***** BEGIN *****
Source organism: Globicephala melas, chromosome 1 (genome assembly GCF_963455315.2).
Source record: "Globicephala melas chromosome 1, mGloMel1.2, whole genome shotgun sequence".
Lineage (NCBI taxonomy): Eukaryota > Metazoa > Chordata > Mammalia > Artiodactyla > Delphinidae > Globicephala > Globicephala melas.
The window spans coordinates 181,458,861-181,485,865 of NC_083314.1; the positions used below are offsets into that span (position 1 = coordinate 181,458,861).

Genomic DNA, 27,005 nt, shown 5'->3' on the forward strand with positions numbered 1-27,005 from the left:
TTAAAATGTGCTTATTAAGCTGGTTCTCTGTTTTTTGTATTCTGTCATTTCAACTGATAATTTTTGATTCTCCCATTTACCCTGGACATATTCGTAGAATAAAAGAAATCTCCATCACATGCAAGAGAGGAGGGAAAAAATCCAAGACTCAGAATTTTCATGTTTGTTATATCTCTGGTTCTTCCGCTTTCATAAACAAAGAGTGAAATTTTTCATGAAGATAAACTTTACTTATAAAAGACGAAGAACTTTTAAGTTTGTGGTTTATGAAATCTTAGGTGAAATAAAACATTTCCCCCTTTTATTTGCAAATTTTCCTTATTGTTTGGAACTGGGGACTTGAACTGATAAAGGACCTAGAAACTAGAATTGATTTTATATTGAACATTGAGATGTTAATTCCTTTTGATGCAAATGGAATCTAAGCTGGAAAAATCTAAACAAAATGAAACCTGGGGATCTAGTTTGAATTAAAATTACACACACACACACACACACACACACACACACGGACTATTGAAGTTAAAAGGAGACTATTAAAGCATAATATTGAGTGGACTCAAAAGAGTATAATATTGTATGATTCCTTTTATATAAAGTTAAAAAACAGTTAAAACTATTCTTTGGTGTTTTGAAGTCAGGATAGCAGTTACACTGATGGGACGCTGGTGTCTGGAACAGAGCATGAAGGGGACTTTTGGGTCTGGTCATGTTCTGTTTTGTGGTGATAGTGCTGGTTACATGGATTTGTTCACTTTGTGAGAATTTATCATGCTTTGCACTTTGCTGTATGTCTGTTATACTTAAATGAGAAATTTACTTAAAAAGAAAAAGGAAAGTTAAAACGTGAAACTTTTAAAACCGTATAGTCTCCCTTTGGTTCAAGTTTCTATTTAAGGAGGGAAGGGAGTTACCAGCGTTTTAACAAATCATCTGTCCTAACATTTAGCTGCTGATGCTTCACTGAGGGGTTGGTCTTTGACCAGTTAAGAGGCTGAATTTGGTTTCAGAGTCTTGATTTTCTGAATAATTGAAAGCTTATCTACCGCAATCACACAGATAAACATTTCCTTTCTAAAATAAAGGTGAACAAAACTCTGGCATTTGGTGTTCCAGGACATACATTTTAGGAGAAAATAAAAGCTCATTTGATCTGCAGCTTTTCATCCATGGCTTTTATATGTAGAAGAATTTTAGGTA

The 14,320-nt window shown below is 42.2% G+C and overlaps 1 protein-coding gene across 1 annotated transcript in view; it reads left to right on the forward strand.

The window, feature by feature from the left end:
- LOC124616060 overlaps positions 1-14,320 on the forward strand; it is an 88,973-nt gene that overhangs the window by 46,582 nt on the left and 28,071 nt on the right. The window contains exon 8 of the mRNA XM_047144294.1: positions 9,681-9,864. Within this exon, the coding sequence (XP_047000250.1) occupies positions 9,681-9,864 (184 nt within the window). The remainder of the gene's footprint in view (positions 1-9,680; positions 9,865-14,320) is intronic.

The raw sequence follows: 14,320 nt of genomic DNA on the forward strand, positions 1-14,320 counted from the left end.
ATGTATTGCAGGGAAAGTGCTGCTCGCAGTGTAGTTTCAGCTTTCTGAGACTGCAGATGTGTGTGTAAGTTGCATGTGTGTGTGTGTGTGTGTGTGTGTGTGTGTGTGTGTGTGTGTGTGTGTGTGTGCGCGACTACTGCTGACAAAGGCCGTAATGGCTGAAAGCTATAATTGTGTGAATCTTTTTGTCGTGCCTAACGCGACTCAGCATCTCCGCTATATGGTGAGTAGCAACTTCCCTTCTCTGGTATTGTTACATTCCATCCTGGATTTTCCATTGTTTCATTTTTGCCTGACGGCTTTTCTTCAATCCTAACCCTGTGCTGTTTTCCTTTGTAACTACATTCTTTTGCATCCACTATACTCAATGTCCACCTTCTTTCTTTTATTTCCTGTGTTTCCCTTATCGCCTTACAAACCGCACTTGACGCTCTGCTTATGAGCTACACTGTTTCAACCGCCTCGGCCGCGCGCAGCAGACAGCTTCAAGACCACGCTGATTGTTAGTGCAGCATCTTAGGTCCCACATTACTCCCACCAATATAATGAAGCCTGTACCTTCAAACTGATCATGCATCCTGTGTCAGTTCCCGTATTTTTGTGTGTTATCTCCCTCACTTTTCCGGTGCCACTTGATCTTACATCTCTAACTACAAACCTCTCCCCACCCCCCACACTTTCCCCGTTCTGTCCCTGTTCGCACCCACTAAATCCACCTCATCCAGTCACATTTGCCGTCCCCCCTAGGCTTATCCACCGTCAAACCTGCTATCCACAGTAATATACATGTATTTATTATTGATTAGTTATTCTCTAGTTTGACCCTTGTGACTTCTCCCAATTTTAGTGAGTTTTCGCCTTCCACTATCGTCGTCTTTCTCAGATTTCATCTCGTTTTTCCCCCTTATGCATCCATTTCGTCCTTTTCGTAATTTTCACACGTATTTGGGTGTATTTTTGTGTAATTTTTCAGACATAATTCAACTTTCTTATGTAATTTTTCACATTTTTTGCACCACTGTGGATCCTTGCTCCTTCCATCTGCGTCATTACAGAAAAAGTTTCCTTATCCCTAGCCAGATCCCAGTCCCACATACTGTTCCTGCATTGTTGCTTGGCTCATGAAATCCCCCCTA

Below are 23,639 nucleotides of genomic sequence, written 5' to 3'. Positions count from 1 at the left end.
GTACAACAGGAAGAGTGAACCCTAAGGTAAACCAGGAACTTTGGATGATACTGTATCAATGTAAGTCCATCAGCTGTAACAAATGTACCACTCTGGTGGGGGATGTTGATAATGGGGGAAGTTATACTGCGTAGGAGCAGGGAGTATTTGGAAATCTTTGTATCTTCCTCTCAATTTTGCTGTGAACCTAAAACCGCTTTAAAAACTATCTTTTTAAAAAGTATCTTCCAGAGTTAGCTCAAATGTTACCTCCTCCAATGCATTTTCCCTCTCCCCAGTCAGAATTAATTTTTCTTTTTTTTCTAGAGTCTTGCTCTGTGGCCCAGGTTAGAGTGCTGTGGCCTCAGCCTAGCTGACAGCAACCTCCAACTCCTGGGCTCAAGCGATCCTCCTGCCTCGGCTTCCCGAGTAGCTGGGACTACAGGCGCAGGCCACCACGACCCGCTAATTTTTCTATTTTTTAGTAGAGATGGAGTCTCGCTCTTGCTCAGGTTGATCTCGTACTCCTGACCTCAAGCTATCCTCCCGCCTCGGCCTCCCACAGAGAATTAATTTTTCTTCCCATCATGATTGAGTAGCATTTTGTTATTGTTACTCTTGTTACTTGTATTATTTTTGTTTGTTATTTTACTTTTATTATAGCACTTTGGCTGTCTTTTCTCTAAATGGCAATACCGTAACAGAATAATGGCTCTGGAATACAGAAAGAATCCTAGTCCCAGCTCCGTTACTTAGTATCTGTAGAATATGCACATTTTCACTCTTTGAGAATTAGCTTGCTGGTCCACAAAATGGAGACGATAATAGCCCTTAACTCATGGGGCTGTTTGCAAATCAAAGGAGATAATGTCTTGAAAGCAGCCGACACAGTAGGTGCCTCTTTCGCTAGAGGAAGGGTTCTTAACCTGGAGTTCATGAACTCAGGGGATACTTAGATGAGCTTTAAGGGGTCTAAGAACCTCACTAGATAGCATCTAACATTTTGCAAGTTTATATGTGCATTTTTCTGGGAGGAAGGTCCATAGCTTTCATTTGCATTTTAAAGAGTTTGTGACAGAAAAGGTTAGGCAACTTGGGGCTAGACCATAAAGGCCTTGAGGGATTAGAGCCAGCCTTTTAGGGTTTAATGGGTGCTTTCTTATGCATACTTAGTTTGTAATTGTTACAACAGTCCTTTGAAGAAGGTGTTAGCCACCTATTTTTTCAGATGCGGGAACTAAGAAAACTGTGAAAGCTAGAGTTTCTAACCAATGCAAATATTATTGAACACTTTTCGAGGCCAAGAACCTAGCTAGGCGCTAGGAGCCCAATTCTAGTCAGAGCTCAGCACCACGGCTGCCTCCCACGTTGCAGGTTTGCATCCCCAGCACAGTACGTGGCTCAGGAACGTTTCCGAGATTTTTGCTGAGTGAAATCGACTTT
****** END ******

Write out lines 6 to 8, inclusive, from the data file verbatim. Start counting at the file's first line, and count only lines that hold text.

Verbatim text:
TTAAAATGTGCTTATTAAGCTGGTTCTCTGTTTTTTGTATTCTGTCATTTCAACTGATAATTTTTGATTCTCCCATTTACCCTGGACATATTCGTAGAATAAAAGAAATCTCCATCACATGCAAGAGAGGAGGGAAAAAATCCAAGACTCAGAATTTTCATGTTTGTTATATCTCTGGTTCTTCCGCTTTCATAAACAAAGAGTGAAATTTTTCATGAAGATAAACTTTACTTATAAAAGACGAAGAACTTTTAAGTTTGTGGTTTATGAAATCTTAGGTGAAATAAAACATTTCCCCCTTTTATTTGCAAATTTTCCTTATTGTTTGGAACTGGGGACTTGAACTGATAAAGGACCTAGAAACTAGAATTGATTTTATATTGAACATTGAGATGTTAATTCCTTTTGATGCAAATGGAATCTAAGCTGGAAAAATCTAAACAAAATGAAACCTGGGGATCTAGTTTGAATTAAAATTACACACACACACACACACACACACACACACACGGACTATTGAAGTTAAAAGGAGACTATTAAAGCATAATATTGAGTGGACTCAAAAGAGTATAATATTGTATGATTCCTTTTATATAAAGTTAAAAAACAGTTAAAACTATTCTTTGGTGTTTTGAAGTCAGGATAGCAGTTACACTGATGGGACGCTGGTGTCTGGAACAGAGCATGAAGGGGACTTTTGGGTCTGGTCATGTTCTGTTTTGTGGTGATAGTGCTGGTTACATGGATTTGTTCACTTTGTGAGAATTTATCATGCTTTGCACTTTGCTGTATGTCTGTTATACTTAAATGAGAAATTTACTTAAAAAGAAAAAGGAAAGTTAAAACGTGAAACTTTTAAAACCGTATAGTCTCCCTTTGGTTCAAGTTTCTATTTAAGGAGGGAAGGGAGTTACCAGCGTTTTAACAAATCATCTGTCCTAACATTTAGCTGCTGATGCTTCACTGAGGGGTTGGTCTTTGACCAGTTAAGAGGCTGAATTTGGTTTCAGAGTCTTGATTTTCTGAATAATTGAAAGCTTATCTACCGCAATCACACAGATAAACATTTCCTTTCTAAAATAAAGGTGAACAAAACTCTGGCATTTGGTGTTCCAGGACATACATTTTAGGAGAAAATAAAAGCTCATTTGATCTGCAGCTTTTCATCCATGGCTTTTATATGTAGAAGAATTTTAGGTA

The 14,320-nt window shown below is 42.2% G+C and overlaps 1 protein-coding gene across 1 annotated transcript in view; it reads left to right on the forward strand.

The window, feature by feature from the left end: